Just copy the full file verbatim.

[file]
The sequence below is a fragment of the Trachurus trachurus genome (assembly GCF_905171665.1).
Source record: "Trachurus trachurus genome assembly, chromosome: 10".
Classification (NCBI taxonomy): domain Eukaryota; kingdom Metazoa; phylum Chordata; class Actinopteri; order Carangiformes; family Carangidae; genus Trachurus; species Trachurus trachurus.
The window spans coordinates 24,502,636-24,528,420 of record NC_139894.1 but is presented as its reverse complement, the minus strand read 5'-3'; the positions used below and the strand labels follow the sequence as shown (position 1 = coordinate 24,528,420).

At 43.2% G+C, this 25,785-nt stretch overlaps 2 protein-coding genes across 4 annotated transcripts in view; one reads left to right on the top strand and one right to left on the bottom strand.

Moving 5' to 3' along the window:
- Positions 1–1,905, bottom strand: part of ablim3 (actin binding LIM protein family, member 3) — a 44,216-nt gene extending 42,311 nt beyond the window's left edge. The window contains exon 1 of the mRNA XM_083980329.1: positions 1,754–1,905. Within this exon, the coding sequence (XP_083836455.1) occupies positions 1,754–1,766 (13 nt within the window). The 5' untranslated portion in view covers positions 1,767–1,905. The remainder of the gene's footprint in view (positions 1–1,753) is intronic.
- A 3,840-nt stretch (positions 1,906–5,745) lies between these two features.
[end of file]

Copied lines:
The sequence below is a fragment of the Trachurus trachurus genome (assembly GCF_905171665.1).
Source record: "Trachurus trachurus genome assembly, chromosome: 10".
Classification (NCBI taxonomy): domain Eukaryota; kingdom Metazoa; phylum Chordata; class Actinopteri; order Carangiformes; family Carangidae; genus Trachurus; species Trachurus trachurus.
The window spans coordinates 24,502,636-24,528,420 of record NC_139894.1 but is presented as its reverse complement, the minus strand read 5'-3'; the positions used below and the strand labels follow the sequence as shown (position 1 = coordinate 24,528,420).

At 43.2% G+C, this 25,785-nt stretch overlaps 2 protein-coding genes across 4 annotated transcripts in view; one reads left to right on the top strand and one right to left on the bottom strand.

Moving 5' to 3' along the window:
- Positions 1–1,905, bottom strand: part of ablim3 (actin binding LIM protein family, member 3) — a 44,216-nt gene extending 42,311 nt beyond the window's left edge. The window contains exon 1 of the mRNA XM_083980329.1: positions 1,754–1,905. Within this exon, the coding sequence (XP_083836455.1) occupies positions 1,754–1,766 (13 nt within the window). The 5' untranslated portion in view covers positions 1,767–1,905. The remainder of the gene's footprint in view (positions 1–1,753) is intronic.
- A 3,840-nt stretch (positions 1,906–5,745) lies between these two features.